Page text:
News / Asia

Suicide Bomber Kills At Least 30 in Pakistan

  • People rush an injured man to a hospital in Quetta, Pakistan, August 9, 2013.
  • An injured man is transported to the hospital in Quetta, Pakistan, August 9, 2013.
  • Mourners gather near the caskets of victims killed in a suicide bomb attack before funeral ceremony at a police headquarters in Quetta, Pakistan, August 8, 2013.
  • People carry a wounded police officer from the site of a bombing in Quetta, Pakistan, August 8, 2013.
  • Security officials gather at the site of a bomb attack in Quetta, Pakistan, August 8, 2013.
  • Security officials gather at the site of a bomb attack in Quetta, Pakistan, August 8, 2013.
  • People carry a wounded security officer to a hospital in Quetta, Pakistan,  August 8, 2013.

Suicide Bomber Kills At Least 30 in Pakistan

Ayaz Gul
— A suicide bomber in Pakistan’s violence-hit southwestern Baluchistan province struck the funeral of a slain policeman on Thursday, killing at least 30 people and wounding dozens. Most of the victims were officers and members of the provincial police force.   
 
The funeral prayers for the officer were being organized inside the highly-secured police headquarters in Baluchistan's capital Quetta, just hours after he was gunned down while travelling through the city. Witnesses say that scores of police officers and civilian staff were lining up for the somber ceremony when the suicide bomber detonated his explosives.
 
The powerful blast reportedly caused most of the deaths on the scene, while doctors say a number of those wounded are in “critical condition.”

The provincial head of police operations, Fayaz Sumbal, is among several senior officers killed in the attack.

Sunni Muslim militant group

Authorities in Baluchistan suspect the violence could be a reaction to a recent police operation near Quetta against suspected hideouts of Lashkar-e-Jhangvi.

That banned Sunni Muslim militant group is accused of launching deadly attacks against the Shi'ite community in the city and elsewhere in Pakistan.
 
Thursday’s violence has renewed criticism of Prime Minister Nawaz Sharif’s government for its inability to put forward a national policy to counter the militants.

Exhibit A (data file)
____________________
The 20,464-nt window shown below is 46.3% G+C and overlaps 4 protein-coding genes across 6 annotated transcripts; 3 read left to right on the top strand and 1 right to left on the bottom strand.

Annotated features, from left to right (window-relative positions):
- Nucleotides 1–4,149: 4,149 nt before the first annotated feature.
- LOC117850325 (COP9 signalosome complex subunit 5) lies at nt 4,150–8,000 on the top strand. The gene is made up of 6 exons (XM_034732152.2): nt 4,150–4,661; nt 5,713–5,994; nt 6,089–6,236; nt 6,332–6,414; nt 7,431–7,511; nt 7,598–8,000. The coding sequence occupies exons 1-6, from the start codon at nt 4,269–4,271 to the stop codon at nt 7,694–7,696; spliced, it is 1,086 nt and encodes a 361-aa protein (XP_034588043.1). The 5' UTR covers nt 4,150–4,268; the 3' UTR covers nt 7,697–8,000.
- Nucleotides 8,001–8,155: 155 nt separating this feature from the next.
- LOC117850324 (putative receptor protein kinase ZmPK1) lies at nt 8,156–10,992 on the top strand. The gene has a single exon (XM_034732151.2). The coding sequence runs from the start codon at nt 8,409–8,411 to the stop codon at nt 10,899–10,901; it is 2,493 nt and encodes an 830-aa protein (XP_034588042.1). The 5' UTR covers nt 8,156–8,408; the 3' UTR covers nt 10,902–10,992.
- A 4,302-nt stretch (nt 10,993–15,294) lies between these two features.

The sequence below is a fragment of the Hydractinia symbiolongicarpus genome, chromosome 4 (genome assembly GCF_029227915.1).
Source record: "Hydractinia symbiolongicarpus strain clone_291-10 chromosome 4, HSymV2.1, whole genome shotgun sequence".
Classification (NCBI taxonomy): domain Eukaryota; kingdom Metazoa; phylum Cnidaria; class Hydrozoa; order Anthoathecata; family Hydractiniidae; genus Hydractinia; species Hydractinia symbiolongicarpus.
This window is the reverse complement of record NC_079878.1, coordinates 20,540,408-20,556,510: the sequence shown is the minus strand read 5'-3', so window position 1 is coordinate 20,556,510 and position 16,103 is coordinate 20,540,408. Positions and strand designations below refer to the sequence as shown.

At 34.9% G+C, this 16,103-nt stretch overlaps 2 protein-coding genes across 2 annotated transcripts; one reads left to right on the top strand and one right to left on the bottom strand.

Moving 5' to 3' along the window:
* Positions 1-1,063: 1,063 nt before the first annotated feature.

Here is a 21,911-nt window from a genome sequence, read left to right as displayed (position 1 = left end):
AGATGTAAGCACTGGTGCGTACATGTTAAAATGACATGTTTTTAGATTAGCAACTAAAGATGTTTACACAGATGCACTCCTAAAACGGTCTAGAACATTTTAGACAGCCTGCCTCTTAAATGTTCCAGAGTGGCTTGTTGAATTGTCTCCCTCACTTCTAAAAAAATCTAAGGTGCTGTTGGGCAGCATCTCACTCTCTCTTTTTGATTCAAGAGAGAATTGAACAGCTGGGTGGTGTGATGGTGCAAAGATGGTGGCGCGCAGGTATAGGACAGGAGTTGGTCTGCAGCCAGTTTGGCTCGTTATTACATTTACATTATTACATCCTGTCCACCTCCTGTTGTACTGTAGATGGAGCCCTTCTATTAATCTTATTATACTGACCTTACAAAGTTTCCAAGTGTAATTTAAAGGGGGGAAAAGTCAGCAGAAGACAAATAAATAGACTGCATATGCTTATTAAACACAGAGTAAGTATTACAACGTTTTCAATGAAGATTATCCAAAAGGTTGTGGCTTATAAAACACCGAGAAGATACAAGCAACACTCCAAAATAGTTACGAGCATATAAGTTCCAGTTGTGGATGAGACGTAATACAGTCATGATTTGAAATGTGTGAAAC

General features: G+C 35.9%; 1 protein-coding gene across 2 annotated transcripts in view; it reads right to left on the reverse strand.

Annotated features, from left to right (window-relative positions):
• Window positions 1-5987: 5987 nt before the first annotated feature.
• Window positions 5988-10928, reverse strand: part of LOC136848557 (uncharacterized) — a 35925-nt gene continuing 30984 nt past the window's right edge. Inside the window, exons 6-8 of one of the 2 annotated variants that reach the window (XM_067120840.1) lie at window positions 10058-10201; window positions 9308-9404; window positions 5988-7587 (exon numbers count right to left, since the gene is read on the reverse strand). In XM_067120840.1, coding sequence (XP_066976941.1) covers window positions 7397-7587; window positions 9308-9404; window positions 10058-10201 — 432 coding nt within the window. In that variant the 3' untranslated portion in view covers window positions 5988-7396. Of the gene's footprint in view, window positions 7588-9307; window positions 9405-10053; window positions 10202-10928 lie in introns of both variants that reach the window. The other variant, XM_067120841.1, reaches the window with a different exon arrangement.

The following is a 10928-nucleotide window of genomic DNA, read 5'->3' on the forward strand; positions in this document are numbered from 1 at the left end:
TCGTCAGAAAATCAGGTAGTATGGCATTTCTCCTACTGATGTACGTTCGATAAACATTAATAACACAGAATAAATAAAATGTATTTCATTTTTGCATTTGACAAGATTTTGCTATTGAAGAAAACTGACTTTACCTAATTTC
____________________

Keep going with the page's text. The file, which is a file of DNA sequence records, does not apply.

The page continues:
In an official statement released in Islamabad, Mr. Sharif condemned the funeral bombing and directed the federal interior minister to present a draft of the government’s “counter-terrorism strategy” by the end of this month.  

A senior Pakistani human rights activist, Tahira Abdullah, cites the policy-making delay for the dramatic rise in militant violence. “I feel that the Taliban and jihadi groups are now becoming so audacious that they don’t give a damn about where they go, what they target, how many they kill, who they kill.”

Authorities under fire

Pakistani authorities have been under severe criticism since last month’s massive jailbreak in Dera Ismail Khan. Dozens of heavily armed local Taliban militants stormed the northwestern city’s central prison and freed nearly 250 inmates. Among them, Pakistani officials say, were at least 40 “dangerous terrorists.”
 
That incident led to heightened security nationwide, particularly at major prisons, where troops have also been deployed to assist the police.
 
Baluch separatists also are waging a low-level insurgency in the resource-rich Pakistani province. The insurgents are being blamed for this week’s deadly attack on a passenger bus that killed 14 non-Baluch labors.
 
The latest militant violence came a day before the annual Eid al-Fitr celebrations in Muslim-majority Pakistan marking the end of the fasting month of Ramadan.

  • People rush an injured man to a hospital in Quetta, Pakistan, August 9, 2013.
  • An injured man is transported to the hospital in Quetta, Pakistan, August 9, 2013.
  • Mourners gather near the caskets of victims killed in a suicide bomb attack before funeral ceremony at a police headquarters in Quetta, Pakistan, August 8, 2013.
  • People carry a wounded police officer from the site of a bombing in Quetta, Pakistan, August 8, 2013.
  • Security officials gather at the site of a bomb attack in Quetta, Pakistan, August 8, 2013.
  • Security officials gather at the site of a bomb attack in Quetta, Pakistan, August 8, 2013.
  • People carry a wounded security officer to a hospital in Quetta, Pakistan,  August 8, 2013.

You May Like

Mali's Female Basketball Players Rebound After Islamist Occupation

Islamist extremists ruled northern Mali for most of 2012, imposing strict Sharia law, and now some 18 months later, the region is slowly getting back on its feet More

Video Vietnamese Staging Chinese Product Boycott After Oil Rig Spat

Many Chinese-made products go unsold, for now, with numerous Vietnamese consumers still angry over recent dispute More

Koreas Mark 61st Anniversary of War Armistice

Muted observances on both sides of heavily-armed Demilitarized Zone that separates two decades-long enemies More

This forum has been closed.
Comment Sorting
Comments
     
by: Abbas from: uk
August 09, 2013 5:57 AM